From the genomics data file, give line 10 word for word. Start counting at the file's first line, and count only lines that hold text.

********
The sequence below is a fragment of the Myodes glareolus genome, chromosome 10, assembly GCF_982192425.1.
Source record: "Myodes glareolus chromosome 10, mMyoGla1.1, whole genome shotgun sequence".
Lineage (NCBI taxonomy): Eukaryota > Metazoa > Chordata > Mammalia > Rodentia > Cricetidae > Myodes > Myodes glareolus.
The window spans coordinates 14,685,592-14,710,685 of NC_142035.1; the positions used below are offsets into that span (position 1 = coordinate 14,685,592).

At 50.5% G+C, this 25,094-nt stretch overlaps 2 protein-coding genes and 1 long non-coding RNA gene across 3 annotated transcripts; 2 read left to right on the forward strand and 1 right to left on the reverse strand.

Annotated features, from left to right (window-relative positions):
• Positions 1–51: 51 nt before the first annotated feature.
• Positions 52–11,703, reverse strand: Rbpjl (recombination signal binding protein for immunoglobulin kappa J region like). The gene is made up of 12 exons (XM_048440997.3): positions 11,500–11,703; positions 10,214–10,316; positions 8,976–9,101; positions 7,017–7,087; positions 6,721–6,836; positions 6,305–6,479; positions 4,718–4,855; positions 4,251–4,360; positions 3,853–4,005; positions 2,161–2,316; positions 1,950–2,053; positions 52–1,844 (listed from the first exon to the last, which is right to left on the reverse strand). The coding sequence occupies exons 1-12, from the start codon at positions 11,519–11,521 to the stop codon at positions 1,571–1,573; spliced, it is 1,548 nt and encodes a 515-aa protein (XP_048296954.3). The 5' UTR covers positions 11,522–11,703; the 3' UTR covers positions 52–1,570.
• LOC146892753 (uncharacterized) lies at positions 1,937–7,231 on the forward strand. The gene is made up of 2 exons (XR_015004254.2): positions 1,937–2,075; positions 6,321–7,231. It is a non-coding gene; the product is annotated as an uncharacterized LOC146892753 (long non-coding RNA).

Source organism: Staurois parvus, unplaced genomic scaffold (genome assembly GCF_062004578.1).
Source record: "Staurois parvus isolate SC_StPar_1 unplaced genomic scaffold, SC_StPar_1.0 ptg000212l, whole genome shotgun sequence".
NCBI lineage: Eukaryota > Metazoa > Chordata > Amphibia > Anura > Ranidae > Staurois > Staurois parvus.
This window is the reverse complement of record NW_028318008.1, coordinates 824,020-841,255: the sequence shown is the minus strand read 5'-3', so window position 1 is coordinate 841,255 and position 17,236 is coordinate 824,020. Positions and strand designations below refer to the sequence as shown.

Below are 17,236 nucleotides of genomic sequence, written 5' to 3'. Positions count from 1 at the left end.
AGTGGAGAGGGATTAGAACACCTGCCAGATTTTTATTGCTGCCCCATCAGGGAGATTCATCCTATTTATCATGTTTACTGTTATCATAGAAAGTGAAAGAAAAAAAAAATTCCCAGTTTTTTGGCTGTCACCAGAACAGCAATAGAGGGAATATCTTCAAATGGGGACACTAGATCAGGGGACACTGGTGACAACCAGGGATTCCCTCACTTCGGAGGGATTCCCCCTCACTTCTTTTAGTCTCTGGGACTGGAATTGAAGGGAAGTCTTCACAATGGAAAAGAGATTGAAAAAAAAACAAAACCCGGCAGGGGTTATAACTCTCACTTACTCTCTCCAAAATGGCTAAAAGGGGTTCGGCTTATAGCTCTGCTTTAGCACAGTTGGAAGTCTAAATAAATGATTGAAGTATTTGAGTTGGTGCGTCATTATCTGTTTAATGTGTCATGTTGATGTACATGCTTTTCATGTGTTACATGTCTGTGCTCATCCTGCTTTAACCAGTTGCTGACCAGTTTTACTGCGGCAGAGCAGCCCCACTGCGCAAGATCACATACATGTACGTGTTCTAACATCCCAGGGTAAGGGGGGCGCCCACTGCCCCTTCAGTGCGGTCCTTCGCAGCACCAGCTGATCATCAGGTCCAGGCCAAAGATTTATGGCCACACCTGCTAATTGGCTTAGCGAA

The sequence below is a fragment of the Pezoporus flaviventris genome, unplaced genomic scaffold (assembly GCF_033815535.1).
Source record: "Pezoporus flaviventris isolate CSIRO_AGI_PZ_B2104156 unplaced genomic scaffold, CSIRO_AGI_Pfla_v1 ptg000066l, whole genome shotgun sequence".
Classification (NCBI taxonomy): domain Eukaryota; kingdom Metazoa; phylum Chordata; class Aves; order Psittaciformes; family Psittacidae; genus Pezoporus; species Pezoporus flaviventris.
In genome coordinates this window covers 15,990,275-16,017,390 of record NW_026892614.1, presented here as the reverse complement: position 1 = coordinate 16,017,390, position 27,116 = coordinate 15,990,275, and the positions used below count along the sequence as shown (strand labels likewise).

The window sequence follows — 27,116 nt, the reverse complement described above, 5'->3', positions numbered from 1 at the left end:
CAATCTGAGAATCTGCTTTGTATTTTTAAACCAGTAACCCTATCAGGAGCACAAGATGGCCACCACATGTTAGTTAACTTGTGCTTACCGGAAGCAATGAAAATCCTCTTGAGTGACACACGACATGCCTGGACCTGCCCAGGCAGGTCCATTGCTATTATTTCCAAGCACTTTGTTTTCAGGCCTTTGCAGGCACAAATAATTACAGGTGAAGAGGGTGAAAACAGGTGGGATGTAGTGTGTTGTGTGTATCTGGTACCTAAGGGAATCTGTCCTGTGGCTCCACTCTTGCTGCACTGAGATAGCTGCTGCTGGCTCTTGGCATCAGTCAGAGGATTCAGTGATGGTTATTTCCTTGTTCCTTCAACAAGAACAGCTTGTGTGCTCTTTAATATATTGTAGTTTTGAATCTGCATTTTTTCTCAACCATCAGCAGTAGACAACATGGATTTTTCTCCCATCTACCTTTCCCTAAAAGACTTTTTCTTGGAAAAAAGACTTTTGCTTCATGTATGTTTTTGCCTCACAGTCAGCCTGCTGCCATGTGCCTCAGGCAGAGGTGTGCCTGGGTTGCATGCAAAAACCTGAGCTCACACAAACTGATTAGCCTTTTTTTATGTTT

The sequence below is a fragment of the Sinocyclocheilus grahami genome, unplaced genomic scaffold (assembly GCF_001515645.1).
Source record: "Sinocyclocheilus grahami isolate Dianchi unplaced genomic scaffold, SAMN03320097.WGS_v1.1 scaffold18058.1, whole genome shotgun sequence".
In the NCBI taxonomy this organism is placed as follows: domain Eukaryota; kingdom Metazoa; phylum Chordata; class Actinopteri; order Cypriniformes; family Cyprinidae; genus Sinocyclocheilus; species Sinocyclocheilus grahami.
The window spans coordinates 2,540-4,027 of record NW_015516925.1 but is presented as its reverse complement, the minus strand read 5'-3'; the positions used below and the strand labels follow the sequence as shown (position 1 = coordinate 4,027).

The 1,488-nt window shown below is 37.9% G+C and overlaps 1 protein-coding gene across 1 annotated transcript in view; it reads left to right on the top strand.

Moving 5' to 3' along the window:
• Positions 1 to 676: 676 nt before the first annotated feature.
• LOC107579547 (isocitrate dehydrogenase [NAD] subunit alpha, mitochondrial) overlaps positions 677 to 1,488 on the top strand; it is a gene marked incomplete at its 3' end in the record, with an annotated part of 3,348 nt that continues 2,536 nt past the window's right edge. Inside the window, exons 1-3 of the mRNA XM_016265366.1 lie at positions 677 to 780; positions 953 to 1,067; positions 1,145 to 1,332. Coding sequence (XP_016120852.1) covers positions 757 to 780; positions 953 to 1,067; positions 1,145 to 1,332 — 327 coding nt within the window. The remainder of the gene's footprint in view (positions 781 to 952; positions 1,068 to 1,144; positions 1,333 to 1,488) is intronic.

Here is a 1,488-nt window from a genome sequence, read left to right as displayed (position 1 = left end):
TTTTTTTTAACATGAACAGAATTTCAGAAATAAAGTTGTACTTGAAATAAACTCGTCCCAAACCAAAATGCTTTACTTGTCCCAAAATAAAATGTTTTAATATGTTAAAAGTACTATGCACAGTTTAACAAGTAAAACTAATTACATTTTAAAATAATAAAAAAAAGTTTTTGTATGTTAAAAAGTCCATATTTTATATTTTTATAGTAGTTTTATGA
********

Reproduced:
Source organism: Staurois parvus, unplaced genomic scaffold (genome assembly GCF_062004578.1).